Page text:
The want to ensure there is parking for

The
Princess Alice Retail car park in New Oscott has been sold off to housing
developers among fears that it would cause ‘inadequate’ public parking spaces
in the area.

Housing developer S. Wallace Developments wants
to demolish the car park and rebuild it with a mixed-use development of
apartments, houses and minor retail units.

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But after meeting with S. Wallace Developments
representatives, Birmingham City and Sutton Town Councils are worried the
current plans would result in over 150 free parking spaces being lost.

This, the councils say, would have a ‘seriously
negative impact’ on New Oscott’s attractiveness to consumers and businesses.

As of 2014 New Oscott has seen a slight
commercial growth with brand new businesses and shops starting to appear in the
retail park.

Town Clerk Christopher Ives said: “The councils
welcome the development of the Princess Alice Retail Park, but are very
concerned about the loss of public parking.

“Of course, we are very keen to see the
regeneration of the area and want to ensure there is parking for people to use
the retail park.

“There are over 400 parking spaces in total in
the Princess Alice Retail Park and the loss of 150 spaces would be devastating
to businesses.

“We have urged Birmingham City Council cabinet
member Majid Mahmood to reconsider the deal until residents and businesses are
satisfied with their terms of parking in the area.”

Princess Alice Retail Park is approximately 7
miles north of Birmingham city centre in Sutton Coldfield and is one of the
most desirable residential suburbs of the West Midlands conurbation.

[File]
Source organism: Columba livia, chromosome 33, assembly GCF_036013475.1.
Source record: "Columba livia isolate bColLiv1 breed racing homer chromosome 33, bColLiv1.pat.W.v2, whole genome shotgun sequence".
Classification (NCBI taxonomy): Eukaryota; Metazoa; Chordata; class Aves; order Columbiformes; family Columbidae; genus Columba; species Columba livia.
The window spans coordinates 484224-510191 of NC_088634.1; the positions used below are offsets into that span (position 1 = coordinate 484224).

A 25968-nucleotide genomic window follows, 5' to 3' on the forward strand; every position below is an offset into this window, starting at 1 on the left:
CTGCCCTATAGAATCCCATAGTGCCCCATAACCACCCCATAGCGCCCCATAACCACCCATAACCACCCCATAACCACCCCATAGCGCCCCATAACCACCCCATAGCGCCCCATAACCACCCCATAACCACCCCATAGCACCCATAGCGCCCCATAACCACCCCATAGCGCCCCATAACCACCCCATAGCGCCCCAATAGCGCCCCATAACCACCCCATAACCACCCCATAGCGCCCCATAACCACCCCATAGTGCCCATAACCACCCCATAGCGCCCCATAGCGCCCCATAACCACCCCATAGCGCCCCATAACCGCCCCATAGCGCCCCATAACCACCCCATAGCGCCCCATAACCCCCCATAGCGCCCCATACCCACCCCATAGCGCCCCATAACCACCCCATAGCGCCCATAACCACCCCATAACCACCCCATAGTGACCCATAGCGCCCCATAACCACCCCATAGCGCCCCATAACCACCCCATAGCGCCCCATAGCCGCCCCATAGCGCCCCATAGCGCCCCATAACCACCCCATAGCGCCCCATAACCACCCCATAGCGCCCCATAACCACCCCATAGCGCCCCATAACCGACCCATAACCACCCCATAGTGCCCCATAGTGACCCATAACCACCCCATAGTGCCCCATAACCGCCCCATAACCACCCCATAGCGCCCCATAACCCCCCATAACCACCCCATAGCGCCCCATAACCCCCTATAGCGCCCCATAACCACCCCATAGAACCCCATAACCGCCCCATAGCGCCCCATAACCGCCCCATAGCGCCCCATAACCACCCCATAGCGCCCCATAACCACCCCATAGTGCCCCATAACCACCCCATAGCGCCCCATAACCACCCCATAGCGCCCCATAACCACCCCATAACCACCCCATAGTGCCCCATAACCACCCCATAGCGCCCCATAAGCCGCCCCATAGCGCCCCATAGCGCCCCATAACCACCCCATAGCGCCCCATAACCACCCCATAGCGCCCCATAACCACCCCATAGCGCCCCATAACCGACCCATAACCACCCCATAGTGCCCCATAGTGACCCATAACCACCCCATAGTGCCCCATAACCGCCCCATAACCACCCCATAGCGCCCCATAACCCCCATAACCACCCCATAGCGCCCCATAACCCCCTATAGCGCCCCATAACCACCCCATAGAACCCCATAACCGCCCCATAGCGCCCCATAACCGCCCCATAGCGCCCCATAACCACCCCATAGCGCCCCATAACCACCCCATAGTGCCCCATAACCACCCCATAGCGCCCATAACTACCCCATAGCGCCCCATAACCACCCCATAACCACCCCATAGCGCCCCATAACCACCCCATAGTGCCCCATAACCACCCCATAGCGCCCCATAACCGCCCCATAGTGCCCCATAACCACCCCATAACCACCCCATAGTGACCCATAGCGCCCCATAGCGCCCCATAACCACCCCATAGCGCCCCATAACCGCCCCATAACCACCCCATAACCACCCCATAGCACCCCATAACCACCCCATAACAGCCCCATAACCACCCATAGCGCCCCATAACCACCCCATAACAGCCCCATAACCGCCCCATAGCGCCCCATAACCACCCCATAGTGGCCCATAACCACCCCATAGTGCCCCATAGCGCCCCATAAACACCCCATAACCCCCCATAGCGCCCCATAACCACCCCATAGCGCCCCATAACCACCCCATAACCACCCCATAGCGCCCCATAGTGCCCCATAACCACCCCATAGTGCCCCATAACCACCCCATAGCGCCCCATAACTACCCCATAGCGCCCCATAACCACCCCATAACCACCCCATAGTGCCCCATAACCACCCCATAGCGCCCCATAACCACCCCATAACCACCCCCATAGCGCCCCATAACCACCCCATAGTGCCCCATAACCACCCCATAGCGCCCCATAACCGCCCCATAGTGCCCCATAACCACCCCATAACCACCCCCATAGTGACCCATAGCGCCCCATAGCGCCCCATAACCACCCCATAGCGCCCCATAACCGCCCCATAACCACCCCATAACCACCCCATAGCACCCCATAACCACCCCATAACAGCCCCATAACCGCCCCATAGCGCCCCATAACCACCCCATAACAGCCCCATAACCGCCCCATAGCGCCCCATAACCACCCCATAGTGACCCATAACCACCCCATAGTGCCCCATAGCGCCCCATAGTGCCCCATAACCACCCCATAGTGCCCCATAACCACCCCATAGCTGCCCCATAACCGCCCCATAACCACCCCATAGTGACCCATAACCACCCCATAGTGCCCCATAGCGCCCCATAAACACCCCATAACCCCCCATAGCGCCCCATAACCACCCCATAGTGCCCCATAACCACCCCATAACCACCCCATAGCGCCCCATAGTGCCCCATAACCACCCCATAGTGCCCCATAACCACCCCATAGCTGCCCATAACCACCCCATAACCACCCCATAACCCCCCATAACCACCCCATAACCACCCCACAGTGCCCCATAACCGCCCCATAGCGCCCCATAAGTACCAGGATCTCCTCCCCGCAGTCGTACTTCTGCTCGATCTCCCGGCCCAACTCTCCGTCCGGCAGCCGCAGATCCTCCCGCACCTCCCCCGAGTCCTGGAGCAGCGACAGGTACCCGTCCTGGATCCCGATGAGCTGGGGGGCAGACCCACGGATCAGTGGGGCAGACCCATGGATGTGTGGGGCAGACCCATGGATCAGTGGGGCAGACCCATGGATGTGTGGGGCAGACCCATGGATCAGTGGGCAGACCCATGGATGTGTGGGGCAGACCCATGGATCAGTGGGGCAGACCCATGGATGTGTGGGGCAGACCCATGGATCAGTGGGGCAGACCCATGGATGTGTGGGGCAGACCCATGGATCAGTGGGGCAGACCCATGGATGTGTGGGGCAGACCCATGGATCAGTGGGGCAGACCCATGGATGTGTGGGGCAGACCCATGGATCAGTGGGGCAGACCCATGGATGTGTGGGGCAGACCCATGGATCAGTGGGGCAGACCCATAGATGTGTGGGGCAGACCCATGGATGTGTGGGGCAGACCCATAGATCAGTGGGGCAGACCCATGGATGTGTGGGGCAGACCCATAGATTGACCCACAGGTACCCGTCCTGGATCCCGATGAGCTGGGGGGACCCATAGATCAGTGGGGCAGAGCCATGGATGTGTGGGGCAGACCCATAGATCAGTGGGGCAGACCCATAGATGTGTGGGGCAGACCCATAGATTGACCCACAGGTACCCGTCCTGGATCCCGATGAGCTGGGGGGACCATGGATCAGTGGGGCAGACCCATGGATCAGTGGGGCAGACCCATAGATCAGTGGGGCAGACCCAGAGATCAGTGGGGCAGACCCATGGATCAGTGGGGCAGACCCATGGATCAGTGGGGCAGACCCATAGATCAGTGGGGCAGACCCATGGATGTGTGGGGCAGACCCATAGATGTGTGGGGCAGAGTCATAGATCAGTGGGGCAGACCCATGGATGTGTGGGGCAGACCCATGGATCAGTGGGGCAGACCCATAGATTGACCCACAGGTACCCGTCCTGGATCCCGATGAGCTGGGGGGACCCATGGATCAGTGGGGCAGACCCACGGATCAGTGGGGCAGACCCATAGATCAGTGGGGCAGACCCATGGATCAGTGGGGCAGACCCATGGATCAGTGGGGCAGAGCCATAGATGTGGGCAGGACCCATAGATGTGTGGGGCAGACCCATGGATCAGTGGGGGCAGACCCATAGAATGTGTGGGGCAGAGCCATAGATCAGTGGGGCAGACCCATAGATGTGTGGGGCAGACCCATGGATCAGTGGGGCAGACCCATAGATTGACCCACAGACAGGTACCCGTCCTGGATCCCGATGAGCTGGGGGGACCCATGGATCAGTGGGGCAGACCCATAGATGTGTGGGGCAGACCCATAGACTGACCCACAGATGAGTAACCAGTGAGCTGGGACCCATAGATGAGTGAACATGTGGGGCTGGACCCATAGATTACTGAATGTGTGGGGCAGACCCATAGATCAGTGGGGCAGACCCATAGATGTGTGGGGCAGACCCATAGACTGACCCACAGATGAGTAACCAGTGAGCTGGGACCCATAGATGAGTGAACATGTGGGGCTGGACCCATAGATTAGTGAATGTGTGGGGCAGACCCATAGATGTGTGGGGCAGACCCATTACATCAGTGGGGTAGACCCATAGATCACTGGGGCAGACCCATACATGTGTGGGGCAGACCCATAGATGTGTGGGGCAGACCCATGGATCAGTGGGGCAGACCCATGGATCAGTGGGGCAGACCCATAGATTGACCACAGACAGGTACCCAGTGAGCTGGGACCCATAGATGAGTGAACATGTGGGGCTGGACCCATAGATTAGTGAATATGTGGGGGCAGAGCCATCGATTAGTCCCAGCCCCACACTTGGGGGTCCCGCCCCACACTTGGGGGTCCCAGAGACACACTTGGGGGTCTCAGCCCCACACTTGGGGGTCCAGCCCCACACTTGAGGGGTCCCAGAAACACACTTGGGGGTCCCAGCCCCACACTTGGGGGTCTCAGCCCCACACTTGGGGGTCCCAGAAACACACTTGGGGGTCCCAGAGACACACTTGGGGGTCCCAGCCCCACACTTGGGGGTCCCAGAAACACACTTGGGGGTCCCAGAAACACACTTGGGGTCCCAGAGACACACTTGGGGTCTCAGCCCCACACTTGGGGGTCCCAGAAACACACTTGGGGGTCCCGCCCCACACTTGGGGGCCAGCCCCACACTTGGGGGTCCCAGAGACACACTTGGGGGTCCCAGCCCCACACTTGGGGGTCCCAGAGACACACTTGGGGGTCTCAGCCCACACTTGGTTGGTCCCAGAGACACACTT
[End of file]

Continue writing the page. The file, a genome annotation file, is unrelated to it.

‘future
potential customers’

The plan put forward by S. Wallace Developments
will involve using the 50,775 sq ft of land currently occupied by the carpark
that will be fronting the A452 (T) Chester Road.

Michael MacIver, a director of S. Wallace
Developments, said “Our plan to renovate the car park will increase the revenue
of local businesses nearby, local residents will become future potential
customers to them.”

“Our most important goal is to see the
regeneration in the area and we believe the answer will be housing this is what
we have made clear to the councils.”

“There are no plans that have been lodged at
the moment. Anyone coming forward to buy it must do a comprehensive survey on
parking spaces in the area and we’ll be following that carefully.”

He added that S. Wallace Developments hoped to
hear from Birmingham City Council ‘soon’ regarding the sale.

Earlier this year Princess Alice Retail Park
was the scene of a major rodent infestation where the cause was found out to be
waste left near the recycling area.

S. Wallace Developments commented on the matter
to the council as the incident that would not occurred if the development was
already underway.

The Retail Park was the site of a large and
well-known children’s home from the late 19th century, yet when the site was
sold for redevelopment in the 1980s the home was demolished leaving Brampton
Hall which is now the Community Centre.